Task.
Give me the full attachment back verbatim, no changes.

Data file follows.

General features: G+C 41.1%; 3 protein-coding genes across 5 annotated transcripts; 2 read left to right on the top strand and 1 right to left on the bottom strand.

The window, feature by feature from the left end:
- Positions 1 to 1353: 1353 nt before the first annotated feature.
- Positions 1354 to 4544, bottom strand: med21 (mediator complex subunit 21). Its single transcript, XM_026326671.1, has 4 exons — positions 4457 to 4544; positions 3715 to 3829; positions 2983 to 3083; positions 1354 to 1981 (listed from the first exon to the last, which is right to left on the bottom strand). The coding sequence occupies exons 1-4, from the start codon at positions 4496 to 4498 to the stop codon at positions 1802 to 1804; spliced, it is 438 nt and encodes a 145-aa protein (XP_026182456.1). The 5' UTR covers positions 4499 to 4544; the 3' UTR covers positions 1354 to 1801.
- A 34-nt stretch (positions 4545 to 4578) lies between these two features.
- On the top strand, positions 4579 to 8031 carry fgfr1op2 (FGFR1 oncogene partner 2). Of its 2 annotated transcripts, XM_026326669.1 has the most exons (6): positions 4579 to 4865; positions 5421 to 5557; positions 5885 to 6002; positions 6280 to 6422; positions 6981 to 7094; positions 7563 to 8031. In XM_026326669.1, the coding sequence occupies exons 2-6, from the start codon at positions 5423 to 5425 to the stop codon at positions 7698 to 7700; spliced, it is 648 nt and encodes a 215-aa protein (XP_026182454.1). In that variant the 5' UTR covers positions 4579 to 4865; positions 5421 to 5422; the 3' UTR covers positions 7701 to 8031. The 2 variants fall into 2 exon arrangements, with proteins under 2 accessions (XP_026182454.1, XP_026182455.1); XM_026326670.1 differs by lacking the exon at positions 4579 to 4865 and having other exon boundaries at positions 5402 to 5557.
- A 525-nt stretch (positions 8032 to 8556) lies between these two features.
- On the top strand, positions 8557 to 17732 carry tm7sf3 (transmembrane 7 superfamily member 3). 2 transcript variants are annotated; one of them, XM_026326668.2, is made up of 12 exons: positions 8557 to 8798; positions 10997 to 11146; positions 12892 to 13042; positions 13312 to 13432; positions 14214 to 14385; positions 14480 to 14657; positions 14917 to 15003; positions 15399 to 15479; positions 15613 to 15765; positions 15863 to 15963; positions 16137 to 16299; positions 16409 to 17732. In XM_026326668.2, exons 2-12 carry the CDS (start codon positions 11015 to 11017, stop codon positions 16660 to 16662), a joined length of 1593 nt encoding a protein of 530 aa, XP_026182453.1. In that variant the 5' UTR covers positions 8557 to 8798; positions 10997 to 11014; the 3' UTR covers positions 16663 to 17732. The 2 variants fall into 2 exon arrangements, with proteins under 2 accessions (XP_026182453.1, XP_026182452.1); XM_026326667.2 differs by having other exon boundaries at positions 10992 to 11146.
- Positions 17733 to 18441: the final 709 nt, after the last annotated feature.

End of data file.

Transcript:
General features: G+C 41.1%; 3 protein-coding genes across 5 annotated transcripts; 2 read left to right on the top strand and 1 right to left on the bottom strand.

The window, feature by feature from the left end:
- Positions 1 to 1353: 1353 nt before the first annotated feature.
- Positions 1354 to 4544, bottom strand: med21 (mediator complex subunit 21). Its single transcript, XM_026326671.1, has 4 exons — positions 4457 to 4544; positions 3715 to 3829; positions 2983 to 3083; positions 1354 to 1981 (listed from the first exon to the last, which is right to left on the bottom strand). The coding sequence occupies exons 1-4, from the start codon at positions 4496 to 4498 to the stop codon at positions 1802 to 1804; spliced, it is 438 nt and encodes a 145-aa protein (XP_026182456.1). The 5' UTR covers positions 4499 to 4544; the 3' UTR covers positions 1354 to 1801.
- A 34-nt stretch (positions 4545 to 4578) lies between these two features.
- On the top strand, positions 4579 to 8031 carry fgfr1op2 (FGFR1 oncogene partner 2). Of its 2 annotated transcripts, XM_026326669.1 has the most exons (6): positions 4579 to 4865; positions 5421 to 5557; positions 5885 to 6002; positions 6280 to 6422; positions 6981 to 7094; positions 7563 to 8031. In XM_026326669.1, the coding sequence occupies exons 2-6, from the start codon at positions 5423 to 5425 to the stop codon at positions 7698 to 7700; spliced, it is 648 nt and encodes a 215-aa protein (XP_026182454.1). In that variant the 5' UTR covers positions 4579 to 4865; positions 5421 to 5422; the 3' UTR covers positions 7701 to 8031. The 2 variants fall into 2 exon arrangements, with proteins under 2 accessions (XP_026182454.1, XP_026182455.1); XM_026326670.1 differs by lacking the exon at positions 4579 to 4865 and having other exon boundaries at positions 5402 to 5557.
- A 525-nt stretch (positions 8032 to 8556) lies between these two features.
- On the top strand, positions 8557 to 17732 carry tm7sf3 (transmembrane 7 superfamily member 3). 2 transcript variants are annotated; one of them, XM_026326668.2, is made up of 12 exons: positions 8557 to 8798; positions 10997 to 11146; positions 12892 to 13042; positions 13312 to 13432; positions 14214 to 14385; positions 14480 to 14657; positions 14917 to 15003; positions 15399 to 15479; positions 15613 to 15765; positions 15863 to 15963; positions 16137 to 16299; positions 16409 to 17732. In XM_026326668.2, exons 2-12 carry the CDS (start codon positions 11015 to 11017, stop codon positions 16660 to 16662), a joined length of 1593 nt encoding a protein of 530 aa, XP_026182453.1. In that variant the 5' UTR covers positions 8557 to 8798; positions 10997 to 11014; the 3' UTR covers positions 16663 to 17732. The 2 variants fall into 2 exon arrangements, with proteins under 2 accessions (XP_026182453.1, XP_026182452.1); XM_026326667.2 differs by having other exon boundaries at positions 10992 to 11146.
- Positions 17733 to 18441: the final 709 nt, after the last annotated feature.